Pagans and Christians in the Late Roman Empire: New Evidence, New Approaches (4th–8th centuries)

Do the terms 'pagan' and 'Christian,' 'transition from paganism to Christianity' still hold as explanatory devices to apply to the political, religious and cultural transformation experienced Empire-wise? Revisiting 'pagans' and 'Christians' in Late...

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Contributors: Basić, Ivan (Contributor) ; Goarzin, Maël (Contributor) ; Grzywaczewski, Joseph (Contributor) ; Győr, Zsuzsa Katona (Contributor) ; Gábor, Olivér (Contributor) ; Honey, Linda (Contributor) ; Jones, Miriam Adan (Contributor) ; Knox, Daniel K. (Contributor) ; Lagouanère, Jérôme (Contributor) ; Lung, Ecaterina (Contributor) ; Migotti, Branka (Contributor) ; Nagy, Levente (Contributor) ; O’Brien, Elizabeth (Contributor) ; Pesthy-Simon, Monika (Contributor) ; Preshlenov, Hristo (Contributor) ; Santoprete, Luciana Gabriela Soares (Contributor) ; Schoolman, Edward M. (Contributor, Editor) ; Sághy, Marianne (Contributor, Editor) ; Torres, Juana (Contributor) ; Tóth, Anna Judit (Contributor) ; Vallejo-Girvés, Margarita (Contributor) ; Visy, Zsolt (Contributor)
Format: Electronic Book
Language:English
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Published: Budapest New York Central European University Press [2022]
In:Year: 2022
Series/Journal:CEU Medievalia
Further subjects:B Paganism (Italy) (Rome)
B Medieval / HISTORY
B Christianity and other religions (Italy) (Rome)
B Christianity and other religions Romanzo
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Summary:Do the terms 'pagan' and 'Christian,' 'transition from paganism to Christianity' still hold as explanatory devices to apply to the political, religious and cultural transformation experienced Empire-wise? Revisiting 'pagans' and 'Christians' in Late Antiquity has been a fertile site of scholarship in recent years: the paradigm shift in the interpretation of the relations between 'pagans' and 'Christians' replaced the old 'conflict model' with a subtler, complex approach and triggered the upsurge of new explanatory models such as multiculturalism, cohabitation, cooperation, identity, or group cohesion. This collection of essays, inscribes itself into the revisionist discussion of pagan-Christian relations over a broad territory and time-span, the Roman Empire from the fourth to the eighth century. A set of papers argues that if 'paganism' had never been fully extirpated or denied by the multiethnic educated elite that managed the Roman Empire, 'Christianity' came to be presented by the same elite as providing a way for a wider group of people to combine true philosophy and right religion. The speed with which this happened is just as remarkable as the long persistence of paganism after the sea-change of the fourth century that made Christianity the official religion of the State. For a long time afterwards, 'pagans' and 'Christians' lived 'in between' polytheistic and monotheist traditions and disputed Classical and non-Classical legacies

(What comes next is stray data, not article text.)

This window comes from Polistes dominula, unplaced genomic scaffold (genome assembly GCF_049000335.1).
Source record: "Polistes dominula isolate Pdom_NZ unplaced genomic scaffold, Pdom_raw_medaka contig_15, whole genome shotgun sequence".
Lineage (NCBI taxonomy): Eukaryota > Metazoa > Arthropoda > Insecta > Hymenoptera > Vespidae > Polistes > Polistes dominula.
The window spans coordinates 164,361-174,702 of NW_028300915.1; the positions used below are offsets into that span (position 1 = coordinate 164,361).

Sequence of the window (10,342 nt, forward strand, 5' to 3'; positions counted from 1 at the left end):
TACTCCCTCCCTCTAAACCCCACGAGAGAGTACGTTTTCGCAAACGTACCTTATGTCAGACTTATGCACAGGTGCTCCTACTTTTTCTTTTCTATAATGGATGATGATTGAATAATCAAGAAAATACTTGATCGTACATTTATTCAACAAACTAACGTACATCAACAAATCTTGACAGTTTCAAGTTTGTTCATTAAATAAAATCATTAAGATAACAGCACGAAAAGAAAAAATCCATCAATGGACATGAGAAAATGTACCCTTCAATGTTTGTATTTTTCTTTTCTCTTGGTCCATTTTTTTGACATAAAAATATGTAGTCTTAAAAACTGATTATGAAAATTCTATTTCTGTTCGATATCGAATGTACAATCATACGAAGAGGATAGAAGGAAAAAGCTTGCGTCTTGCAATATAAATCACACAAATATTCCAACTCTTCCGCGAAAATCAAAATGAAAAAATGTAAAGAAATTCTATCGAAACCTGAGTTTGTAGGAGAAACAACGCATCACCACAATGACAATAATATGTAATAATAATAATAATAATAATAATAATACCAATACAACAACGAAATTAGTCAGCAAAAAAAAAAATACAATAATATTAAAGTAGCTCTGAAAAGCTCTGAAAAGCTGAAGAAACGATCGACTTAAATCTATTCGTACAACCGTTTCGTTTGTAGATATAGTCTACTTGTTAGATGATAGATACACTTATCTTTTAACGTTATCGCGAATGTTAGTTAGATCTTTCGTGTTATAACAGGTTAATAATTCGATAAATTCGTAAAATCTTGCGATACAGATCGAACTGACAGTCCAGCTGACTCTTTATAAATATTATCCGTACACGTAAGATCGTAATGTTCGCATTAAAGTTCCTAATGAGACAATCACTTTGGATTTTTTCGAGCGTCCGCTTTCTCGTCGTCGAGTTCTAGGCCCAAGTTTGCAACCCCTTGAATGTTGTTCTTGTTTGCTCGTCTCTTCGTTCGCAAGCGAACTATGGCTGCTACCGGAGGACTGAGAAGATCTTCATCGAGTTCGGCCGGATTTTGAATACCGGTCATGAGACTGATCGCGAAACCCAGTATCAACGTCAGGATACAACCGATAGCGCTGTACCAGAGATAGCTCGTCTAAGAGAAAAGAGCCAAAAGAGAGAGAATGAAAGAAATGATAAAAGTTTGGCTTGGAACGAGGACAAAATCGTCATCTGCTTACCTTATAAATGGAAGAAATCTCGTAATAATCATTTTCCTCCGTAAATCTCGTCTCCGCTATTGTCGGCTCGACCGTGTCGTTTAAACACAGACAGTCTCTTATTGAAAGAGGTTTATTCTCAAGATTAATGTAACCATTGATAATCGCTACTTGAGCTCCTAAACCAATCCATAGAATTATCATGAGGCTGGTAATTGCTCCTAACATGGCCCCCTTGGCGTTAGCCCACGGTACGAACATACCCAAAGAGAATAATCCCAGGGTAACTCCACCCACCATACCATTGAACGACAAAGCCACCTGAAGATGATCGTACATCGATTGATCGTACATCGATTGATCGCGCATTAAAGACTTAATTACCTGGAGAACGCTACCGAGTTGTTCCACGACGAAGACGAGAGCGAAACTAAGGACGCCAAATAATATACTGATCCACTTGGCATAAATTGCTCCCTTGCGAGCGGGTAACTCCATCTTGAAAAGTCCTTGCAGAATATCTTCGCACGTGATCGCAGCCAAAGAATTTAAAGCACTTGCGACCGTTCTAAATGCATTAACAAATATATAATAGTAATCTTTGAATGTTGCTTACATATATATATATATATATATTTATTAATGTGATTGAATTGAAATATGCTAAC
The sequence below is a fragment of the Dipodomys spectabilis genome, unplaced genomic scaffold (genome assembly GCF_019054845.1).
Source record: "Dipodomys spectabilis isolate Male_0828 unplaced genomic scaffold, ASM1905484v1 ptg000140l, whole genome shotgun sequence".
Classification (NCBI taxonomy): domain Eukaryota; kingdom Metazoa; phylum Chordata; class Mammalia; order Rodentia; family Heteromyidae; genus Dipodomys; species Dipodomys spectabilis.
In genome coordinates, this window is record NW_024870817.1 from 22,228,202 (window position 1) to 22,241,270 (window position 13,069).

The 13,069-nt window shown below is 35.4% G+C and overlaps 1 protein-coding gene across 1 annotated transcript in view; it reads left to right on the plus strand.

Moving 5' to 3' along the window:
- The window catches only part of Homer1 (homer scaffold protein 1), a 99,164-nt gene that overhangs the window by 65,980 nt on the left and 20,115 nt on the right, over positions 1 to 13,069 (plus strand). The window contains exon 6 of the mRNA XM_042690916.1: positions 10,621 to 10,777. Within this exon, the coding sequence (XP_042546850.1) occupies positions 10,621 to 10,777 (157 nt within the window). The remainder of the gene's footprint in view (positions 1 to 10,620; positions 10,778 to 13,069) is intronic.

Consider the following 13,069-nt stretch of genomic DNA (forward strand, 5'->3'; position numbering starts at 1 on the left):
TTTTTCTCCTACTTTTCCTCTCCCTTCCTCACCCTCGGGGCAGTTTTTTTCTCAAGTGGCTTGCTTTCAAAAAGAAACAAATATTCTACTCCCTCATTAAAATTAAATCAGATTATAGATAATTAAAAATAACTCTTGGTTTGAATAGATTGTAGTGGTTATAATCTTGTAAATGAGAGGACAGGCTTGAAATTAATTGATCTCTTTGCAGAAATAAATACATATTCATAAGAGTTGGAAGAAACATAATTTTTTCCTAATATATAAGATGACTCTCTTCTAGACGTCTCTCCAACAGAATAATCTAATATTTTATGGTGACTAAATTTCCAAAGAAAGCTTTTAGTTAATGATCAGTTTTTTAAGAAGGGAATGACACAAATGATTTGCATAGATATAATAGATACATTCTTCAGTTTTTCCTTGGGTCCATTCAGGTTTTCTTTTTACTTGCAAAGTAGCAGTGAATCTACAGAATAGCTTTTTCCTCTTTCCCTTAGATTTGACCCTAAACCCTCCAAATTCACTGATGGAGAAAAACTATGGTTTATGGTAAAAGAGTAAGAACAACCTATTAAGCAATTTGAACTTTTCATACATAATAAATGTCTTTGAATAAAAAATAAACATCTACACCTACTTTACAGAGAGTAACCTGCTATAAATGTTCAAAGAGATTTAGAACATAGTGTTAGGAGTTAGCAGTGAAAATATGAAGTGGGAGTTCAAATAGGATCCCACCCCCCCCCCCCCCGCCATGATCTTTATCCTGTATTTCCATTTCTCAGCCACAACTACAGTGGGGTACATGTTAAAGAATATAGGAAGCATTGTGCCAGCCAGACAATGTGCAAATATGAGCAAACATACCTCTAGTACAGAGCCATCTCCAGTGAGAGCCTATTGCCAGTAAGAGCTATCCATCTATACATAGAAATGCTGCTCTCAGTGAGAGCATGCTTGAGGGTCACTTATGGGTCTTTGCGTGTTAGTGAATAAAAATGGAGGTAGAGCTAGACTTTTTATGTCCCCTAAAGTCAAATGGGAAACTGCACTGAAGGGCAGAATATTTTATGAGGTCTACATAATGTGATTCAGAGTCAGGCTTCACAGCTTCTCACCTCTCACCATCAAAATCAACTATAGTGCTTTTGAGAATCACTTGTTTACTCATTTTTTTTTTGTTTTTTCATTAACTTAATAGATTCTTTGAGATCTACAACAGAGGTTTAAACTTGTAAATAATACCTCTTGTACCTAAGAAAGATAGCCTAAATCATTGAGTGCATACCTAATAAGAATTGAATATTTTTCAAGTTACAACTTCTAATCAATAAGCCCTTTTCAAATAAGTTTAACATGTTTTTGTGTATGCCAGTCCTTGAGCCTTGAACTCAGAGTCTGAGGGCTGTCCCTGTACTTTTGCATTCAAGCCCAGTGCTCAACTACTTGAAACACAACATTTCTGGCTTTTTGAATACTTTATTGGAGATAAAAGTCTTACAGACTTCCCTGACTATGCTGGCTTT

ISBN:9633862566
Access:Restricted Access